BISMARCK, N.D. - All the activity inside the legislative chambers prompted another group to get proactive outside the Capitol. Opponents of the Dakota Access Pipeline set up camp with hopes the lawmakers will take note of their cause.
Last week all federal permits were approved by the Army Corps of Engineers for a 1,100 mile pipeline that will cross four states, and we told you how the Sacred Stone Camp felt about the corps action. This morning activists moved their protest to a visible location.
The tipi's of Sacred Stone camp are mobile. August 2 the base camp was moved 47 miles north to the mall of the state Capitol grounds.
"We came to bring part of the camp to the state capitol to share our message that the Army Corps of Engineers may have issued a permit but to us it's just a piece of paper," says Joye Braun, Sacred Stone Camp.
The pipeline will travel through a number of counties across the state. Some are on tribal lands. Braun says the treaties in place from 1851 and 1868 should be honored.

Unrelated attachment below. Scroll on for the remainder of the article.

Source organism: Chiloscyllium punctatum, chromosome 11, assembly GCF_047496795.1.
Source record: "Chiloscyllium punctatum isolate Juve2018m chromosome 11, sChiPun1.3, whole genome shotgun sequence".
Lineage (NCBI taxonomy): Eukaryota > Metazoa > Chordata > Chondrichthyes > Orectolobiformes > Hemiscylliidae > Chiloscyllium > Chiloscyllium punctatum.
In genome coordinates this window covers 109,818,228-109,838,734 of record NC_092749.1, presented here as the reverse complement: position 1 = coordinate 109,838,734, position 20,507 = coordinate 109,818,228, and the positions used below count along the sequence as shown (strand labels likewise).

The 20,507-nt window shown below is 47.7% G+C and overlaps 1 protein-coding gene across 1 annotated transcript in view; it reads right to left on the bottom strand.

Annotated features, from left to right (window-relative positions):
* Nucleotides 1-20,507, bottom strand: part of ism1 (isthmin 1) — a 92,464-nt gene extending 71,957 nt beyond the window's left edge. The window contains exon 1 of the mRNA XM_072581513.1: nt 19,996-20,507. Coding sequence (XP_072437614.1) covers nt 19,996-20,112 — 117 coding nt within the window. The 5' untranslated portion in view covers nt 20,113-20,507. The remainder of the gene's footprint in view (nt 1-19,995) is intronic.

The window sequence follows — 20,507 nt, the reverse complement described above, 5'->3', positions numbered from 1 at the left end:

"It's just another example that the United States government and the Army have done to violate the treaty and a treaty is of course the supreme law of the land according to the United States constitution," says Braun.
Ladonna Allard owns land next to where the pipeline will be going.
"I don't want no pipeline going next to our water, going next to my home, going next to my families graveyard," says Allard.
Allard also says that they were never consulted about the pipeline throughout the whole process.
"Nobody asked us whether we wanted to live in this kind of environment, You know that there has been no safe pipeline. There has been a pipeline spill every other day," Allard.
The protesters demonstrating during the special session say they hope Governor Jack Dalrymple and legislators will put a halt to construction of the pipeline until tribal lawsuits are addressed.
Braun also told me that they hope lawmakers will come out and talk to them while they're at the capitol.